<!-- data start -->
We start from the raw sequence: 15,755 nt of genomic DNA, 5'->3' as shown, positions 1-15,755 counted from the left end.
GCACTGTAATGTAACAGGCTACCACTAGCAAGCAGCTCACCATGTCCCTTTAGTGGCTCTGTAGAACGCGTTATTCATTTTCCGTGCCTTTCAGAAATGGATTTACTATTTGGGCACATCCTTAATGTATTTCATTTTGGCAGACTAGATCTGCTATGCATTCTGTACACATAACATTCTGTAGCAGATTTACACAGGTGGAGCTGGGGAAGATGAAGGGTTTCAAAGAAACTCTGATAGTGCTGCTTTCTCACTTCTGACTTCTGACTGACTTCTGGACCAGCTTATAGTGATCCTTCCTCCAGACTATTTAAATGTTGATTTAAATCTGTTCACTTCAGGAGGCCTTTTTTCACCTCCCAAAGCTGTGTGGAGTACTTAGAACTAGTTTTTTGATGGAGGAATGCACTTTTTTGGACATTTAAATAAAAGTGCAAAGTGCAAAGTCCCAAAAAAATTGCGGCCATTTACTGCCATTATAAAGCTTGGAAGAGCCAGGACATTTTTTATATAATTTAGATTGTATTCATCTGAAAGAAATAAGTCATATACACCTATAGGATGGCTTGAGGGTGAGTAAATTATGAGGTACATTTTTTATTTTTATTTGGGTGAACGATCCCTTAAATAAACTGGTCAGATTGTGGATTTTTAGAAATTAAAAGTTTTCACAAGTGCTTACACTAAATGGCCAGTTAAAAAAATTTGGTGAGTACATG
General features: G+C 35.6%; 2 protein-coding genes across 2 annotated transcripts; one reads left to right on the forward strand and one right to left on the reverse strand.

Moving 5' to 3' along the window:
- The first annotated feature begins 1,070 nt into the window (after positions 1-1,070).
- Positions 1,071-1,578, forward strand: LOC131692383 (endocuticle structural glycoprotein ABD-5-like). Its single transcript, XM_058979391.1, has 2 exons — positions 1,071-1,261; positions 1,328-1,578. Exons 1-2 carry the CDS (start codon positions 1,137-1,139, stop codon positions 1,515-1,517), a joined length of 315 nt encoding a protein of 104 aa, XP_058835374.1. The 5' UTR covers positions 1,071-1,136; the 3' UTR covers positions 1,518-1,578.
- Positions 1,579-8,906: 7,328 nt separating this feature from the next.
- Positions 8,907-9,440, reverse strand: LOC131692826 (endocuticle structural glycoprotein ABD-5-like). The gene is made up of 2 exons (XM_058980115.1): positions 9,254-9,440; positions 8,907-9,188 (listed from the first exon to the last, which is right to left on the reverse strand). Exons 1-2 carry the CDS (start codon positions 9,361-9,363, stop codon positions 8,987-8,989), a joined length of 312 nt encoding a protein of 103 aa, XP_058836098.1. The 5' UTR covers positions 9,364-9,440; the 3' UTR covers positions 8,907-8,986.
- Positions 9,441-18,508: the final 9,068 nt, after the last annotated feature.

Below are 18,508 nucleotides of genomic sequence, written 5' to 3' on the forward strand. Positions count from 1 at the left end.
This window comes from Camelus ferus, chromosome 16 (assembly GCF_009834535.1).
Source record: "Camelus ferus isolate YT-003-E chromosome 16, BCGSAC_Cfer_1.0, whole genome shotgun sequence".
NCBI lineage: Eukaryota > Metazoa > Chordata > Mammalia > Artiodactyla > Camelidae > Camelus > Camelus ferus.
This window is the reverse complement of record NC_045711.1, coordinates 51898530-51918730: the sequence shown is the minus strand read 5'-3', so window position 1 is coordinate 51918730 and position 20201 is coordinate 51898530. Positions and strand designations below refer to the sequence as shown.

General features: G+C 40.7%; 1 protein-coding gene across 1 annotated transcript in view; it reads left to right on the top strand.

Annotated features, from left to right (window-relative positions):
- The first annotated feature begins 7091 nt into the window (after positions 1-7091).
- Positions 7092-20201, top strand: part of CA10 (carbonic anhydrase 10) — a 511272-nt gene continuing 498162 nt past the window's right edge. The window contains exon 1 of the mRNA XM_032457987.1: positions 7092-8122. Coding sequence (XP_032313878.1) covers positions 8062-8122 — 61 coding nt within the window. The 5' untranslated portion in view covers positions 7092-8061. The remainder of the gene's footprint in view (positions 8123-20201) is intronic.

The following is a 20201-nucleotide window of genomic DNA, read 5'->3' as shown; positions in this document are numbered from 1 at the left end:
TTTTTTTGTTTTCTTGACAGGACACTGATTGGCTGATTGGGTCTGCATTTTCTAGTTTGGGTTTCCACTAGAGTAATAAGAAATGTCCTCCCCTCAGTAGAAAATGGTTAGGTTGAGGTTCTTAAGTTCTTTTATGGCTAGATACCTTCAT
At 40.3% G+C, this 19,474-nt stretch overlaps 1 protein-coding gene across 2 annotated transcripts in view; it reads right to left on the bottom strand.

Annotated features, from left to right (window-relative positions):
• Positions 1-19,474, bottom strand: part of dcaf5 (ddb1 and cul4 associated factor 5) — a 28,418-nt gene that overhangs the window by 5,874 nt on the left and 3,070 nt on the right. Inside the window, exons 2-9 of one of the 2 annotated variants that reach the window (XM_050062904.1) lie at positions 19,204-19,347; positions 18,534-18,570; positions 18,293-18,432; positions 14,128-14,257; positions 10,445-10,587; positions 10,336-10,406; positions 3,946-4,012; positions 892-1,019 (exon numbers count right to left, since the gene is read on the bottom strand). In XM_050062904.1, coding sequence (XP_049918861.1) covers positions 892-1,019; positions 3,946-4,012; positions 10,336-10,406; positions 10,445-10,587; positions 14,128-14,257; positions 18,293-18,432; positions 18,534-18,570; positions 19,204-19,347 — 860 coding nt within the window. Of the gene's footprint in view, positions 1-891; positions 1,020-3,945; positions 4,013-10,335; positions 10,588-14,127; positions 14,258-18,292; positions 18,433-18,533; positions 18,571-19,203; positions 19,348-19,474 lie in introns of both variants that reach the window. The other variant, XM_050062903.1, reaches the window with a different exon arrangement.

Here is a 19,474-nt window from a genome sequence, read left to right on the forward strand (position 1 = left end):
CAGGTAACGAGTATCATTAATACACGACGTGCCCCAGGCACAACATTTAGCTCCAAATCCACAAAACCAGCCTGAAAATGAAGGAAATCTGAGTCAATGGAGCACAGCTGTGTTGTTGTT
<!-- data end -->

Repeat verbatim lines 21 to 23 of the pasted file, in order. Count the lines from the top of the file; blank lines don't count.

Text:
At 40.3% G+C, this 19,474-nt stretch overlaps 1 protein-coding gene across 2 annotated transcripts in view; it reads right to left on the bottom strand.

Annotated features, from left to right (window-relative positions):
• Positions 1-19,474, bottom strand: part of dcaf5 (ddb1 and cul4 associated factor 5) — a 28,418-nt gene that overhangs the window by 5,874 nt on the left and 3,070 nt on the right. Inside the window, exons 2-9 of one of the 2 annotated variants that reach the window (XM_050062904.1) lie at positions 19,204-19,347; positions 18,534-18,570; positions 18,293-18,432; positions 14,128-14,257; positions 10,445-10,587; positions 10,336-10,406; positions 3,946-4,012; positions 892-1,019 (exon numbers count right to left, since the gene is read on the bottom strand). In XM_050062904.1, coding sequence (XP_049918861.1) covers positions 892-1,019; positions 3,946-4,012; positions 10,336-10,406; positions 10,445-10,587; positions 14,128-14,257; positions 18,293-18,432; positions 18,534-18,570; positions 19,204-19,347 — 860 coding nt within the window. Of the gene's footprint in view, positions 1-891; positions 1,020-3,945; positions 4,013-10,335; positions 10,588-14,127; positions 14,258-18,292; positions 18,433-18,533; positions 18,571-19,203; positions 19,348-19,474 lie in introns of both variants that reach the window. The other variant, XM_050062903.1, reaches the window with a different exon arrangement.